June 6, 2012
Renee Washington says she's not asking for special treatment from City Hall. The 58-year-old paraplegic just wants to make sure she and her neighbors are reimbursed for the stoves and water heaters damaged during a Valentine's Day gas main break that caused water to rush into their appliances. "We want to make hot meals for our families," says Washington, a resident of the Southwest Baltimore neighborhood of Mill Hill, who is attempting to organize her neighbors to action. "We want to take hot showers and baths.
October 31, 2012
Dale Lucas' horse farm in Baltimore County lost power during Hurricane Irene last year. It lost power for six days when the derecho blew through in June. And it lost power again Monday night. Losing electricity has become such a problem for the 22-horse boarding facility that Lucas went out at first light Tuesday to try to resolve the issue himself. He found crossed power lines and a blown breaker - problems he couldn't fix himself but could at least point out to the power company.
May 25, 2010
A unified crowd of more than 300 Rivers Edge residents Monday night told state highway officials not to limit access to Route 29, the only way in or out of their Howard County community. The meeting at Atholton High School drew a standing-room-only crowd for the latest State Highway Administration plans to widen northbound Route 29 from the Patuxent River north to Route 175 in Columbia. That four-mile section remains a two-lane road, causing bumper-to-bumper slowdowns every afternoon rush hour.
June 15, 2011
I read the article written by Michael Dresser "Increases in bridge, tunnel tolls cruel but fair" (June 13) and, although I rarely respond to articles I read in the paper, felt a needed to respond to this one. I was born and raised in Baltimore City but moved to Cecil County in 1973. I am a huge supporter of the city and its sports teams and always wish the best for it in the eyes of outsiders. However, Mr. Dresser's one-sided view of the proposed toll increases elicited a response.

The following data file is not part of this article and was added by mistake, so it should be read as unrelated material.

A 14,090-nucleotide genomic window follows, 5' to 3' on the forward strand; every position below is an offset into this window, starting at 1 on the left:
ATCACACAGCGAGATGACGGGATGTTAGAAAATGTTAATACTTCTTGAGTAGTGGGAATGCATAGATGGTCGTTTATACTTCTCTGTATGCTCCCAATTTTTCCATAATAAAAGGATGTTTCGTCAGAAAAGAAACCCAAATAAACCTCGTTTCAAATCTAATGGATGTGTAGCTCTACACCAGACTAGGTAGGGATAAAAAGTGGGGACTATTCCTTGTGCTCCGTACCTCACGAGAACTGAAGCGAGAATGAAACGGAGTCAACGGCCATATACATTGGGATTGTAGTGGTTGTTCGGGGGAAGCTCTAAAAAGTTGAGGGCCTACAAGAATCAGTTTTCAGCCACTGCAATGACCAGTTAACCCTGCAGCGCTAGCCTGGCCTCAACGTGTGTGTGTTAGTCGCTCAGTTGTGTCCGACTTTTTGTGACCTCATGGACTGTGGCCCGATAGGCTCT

November 15, 2012
An overflow crowd showed up at Sykesville's Town Council meeting on Nov. 14 - nearly all of them coming to register their disapproval of the town's Nov. 1 firing of Jean Maher, longtime manager of the Sykesville's downtown post office. The Sykesville Old Main Line Visitor's Center and Post Office has been shuttered since Nov. 5, when its remaining three employees - Connie McKay, Kathy Gambrill and Judy Lettie - resigned in protest of Maher's dismissal. In an open letter to the community posted on a local blog, sykesvilleonline.com, McKay, Gambrill and Lettie voiced support for Maher, saying they were "baffled" by the circumstances surrounding the dismissal.
January 2, 2013
Harford Day School students and staff recently performed several activities to help others, including families in New Jersey affected by Super Storm Sandy and Harford Family House.
December 2, 2011
A heartfelt thank you to the congregants, volunteers and friends at Christian Temple for continuing the long-held tradition of hosting an opportunity to join in fellowship and Thanksgiving at their annual holiday gathering. We are so blessed to be your neighbors across the street! We wish you and yours a wonderful holiday season. Ridgeway Manor Nursing and Rehabilitation Center and Glynn Taff Assisted Living residents Catonsville
December 13, 2009
A leaf-removal program has been discontinued after 25 years, saving Prince George's County $2 million. Some county residents say they raked their leaves to the curb as they had for years and expected they would be vacuumed up by the county. But they were surprised to learn the leaf-removal program had been cut. Susan Hubbard of the county's Department of Public Works and Transportation says a notice about the program being discontinued went out to community representatives over the summer.
March 31, 2013
The Carroll County Public School System will host its final Education Forum on Wednesday, April 3, 7 to 9 p.m., at Westminster High School, 1225 Washington Road. Residents are invited to attend the session, at which Superintendent Stephen Guthrie will provide information about the school system, which is the ninth largest in the state, with more than 27,000 students; its achievements; and the challenges to its finances and education programs.